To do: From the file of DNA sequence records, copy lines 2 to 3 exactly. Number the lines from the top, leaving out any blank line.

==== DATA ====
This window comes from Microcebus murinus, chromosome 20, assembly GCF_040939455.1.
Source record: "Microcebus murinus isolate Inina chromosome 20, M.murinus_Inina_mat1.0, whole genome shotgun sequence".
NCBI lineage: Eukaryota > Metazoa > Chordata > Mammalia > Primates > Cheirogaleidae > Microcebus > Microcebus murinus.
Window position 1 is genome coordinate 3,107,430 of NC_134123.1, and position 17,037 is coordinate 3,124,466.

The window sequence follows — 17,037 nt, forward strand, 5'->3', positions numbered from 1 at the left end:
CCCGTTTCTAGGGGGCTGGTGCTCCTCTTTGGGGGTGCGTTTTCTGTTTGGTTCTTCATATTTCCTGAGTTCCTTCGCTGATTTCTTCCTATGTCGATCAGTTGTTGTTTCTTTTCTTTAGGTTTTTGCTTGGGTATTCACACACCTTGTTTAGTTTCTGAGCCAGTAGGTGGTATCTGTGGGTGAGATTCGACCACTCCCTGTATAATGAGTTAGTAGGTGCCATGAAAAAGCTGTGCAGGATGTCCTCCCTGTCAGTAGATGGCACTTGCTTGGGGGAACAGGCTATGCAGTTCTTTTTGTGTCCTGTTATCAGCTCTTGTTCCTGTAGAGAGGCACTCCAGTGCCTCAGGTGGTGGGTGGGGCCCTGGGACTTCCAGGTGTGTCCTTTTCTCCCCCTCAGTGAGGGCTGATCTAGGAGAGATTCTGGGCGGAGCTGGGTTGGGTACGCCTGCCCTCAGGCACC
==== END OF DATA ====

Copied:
Source record: "Microcebus murinus isolate Inina chromosome 20, M.murinus_Inina_mat1.0, whole genome shotgun sequence".
NCBI lineage: Eukaryota > Metazoa > Chordata > Mammalia > Primates > Cheirogaleidae > Microcebus > Microcebus murinus.